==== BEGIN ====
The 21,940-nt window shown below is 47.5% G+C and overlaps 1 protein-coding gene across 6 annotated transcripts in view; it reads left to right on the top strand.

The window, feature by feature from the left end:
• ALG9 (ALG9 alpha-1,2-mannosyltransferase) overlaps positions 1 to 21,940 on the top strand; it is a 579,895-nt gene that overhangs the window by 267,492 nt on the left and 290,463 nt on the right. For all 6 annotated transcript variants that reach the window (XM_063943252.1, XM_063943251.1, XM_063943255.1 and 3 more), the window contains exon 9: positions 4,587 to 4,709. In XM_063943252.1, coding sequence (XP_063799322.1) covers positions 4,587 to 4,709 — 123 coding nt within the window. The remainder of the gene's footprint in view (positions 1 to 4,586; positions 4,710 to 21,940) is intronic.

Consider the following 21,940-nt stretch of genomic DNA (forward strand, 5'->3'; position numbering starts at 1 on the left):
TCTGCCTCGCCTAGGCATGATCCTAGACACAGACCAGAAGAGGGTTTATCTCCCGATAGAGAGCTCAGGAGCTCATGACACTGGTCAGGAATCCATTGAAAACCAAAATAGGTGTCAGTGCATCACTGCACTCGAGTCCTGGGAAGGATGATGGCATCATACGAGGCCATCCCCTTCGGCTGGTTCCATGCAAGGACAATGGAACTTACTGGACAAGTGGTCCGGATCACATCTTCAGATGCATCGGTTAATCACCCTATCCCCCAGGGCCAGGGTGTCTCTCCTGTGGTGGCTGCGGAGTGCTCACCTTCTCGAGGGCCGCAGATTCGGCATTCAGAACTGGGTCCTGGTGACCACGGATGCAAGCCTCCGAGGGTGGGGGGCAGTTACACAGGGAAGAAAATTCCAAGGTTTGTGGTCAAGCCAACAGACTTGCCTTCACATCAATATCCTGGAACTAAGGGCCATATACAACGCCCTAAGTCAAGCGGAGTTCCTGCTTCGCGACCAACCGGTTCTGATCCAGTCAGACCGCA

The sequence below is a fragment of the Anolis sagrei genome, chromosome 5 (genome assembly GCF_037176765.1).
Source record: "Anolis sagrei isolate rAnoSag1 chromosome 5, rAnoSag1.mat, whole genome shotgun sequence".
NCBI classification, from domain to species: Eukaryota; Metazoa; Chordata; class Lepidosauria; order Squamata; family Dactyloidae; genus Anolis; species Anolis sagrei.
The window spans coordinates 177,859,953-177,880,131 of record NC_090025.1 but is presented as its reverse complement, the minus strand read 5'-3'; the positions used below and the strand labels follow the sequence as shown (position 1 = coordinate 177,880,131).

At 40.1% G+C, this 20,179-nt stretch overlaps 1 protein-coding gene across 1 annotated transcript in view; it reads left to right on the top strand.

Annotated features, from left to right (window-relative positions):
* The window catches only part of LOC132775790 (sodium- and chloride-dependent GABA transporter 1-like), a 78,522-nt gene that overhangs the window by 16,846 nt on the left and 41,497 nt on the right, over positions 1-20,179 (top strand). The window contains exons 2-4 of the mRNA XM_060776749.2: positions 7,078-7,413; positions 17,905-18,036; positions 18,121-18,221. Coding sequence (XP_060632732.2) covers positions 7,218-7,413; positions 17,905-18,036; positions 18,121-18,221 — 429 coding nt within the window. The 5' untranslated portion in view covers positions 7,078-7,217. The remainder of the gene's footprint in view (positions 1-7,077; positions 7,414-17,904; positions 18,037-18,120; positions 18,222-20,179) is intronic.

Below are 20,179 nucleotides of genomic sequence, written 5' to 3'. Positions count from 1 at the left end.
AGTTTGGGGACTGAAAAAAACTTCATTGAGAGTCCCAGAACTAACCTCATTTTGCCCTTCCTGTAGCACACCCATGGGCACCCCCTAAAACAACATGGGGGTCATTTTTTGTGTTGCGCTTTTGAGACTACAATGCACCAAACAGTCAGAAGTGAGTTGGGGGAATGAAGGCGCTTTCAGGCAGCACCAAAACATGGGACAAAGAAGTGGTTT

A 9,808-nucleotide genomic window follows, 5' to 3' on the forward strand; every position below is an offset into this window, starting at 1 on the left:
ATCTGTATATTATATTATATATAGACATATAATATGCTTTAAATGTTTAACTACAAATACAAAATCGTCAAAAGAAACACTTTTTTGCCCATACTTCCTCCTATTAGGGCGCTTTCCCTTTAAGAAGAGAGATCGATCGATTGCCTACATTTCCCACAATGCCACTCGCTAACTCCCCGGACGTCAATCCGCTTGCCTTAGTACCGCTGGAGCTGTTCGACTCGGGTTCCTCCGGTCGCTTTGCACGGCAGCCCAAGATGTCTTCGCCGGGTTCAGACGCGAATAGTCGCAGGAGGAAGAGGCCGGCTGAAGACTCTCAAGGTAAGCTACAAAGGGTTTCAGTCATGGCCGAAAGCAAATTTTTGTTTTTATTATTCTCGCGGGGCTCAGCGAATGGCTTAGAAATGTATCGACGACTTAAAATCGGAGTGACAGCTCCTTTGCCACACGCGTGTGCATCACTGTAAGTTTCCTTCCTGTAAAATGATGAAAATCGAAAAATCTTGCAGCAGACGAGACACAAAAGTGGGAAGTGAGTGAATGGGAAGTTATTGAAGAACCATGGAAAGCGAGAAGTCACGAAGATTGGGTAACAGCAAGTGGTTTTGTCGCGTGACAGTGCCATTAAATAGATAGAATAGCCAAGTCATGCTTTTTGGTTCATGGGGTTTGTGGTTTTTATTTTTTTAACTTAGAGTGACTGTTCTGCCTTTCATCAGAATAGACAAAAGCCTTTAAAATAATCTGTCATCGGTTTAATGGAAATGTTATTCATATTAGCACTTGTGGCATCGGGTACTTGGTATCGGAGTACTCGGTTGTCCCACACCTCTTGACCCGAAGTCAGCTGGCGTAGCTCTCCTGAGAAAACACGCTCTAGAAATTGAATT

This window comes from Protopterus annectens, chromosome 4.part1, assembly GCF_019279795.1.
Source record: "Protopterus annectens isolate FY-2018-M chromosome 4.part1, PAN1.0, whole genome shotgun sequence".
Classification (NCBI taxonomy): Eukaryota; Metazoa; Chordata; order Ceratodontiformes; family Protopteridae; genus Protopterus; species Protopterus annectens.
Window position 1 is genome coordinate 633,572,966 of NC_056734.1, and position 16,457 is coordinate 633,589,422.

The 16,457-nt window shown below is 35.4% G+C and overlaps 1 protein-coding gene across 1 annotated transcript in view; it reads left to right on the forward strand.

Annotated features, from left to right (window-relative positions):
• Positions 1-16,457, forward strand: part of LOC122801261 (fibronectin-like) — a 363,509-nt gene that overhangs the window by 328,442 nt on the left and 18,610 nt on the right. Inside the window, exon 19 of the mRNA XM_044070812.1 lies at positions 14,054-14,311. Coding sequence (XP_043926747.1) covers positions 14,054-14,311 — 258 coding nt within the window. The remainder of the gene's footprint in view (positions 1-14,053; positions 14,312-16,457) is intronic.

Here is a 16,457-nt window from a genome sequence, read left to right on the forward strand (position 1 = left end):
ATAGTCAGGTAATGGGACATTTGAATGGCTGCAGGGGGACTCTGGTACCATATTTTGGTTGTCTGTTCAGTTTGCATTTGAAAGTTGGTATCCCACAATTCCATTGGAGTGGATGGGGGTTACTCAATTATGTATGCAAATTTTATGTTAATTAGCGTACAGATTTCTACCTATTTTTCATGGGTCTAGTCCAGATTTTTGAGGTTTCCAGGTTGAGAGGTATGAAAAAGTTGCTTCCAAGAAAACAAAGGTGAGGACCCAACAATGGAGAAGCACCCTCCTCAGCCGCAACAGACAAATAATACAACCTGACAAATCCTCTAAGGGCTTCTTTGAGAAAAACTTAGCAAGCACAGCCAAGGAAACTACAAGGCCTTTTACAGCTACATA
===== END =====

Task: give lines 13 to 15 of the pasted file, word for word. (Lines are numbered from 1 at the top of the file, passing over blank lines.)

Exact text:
Below are 20,179 nucleotides of genomic sequence, written 5' to 3'. Positions count from 1 at the left end.
AGTTTGGGGACTGAAAAAAACTTCATTGAGAGTCCCAGAACTAACCTCATTTTGCCCTTCCTGTAGCACACCCATGGGCACCCCCTAAAACAACATGGGGGTCATTTTTTGTGTTGCGCTTTTGAGACTACAATGCACCAAACAGTCAGAAGTGAGTTGGGGGAATGAAGGCGCTTTCAGGCAGCACCAAAACATGGGACAAAGAAGTGGTTT

A 9,808-nucleotide genomic window follows, 5' to 3' on the forward strand; every position below is an offset into this window, starting at 1 on the left: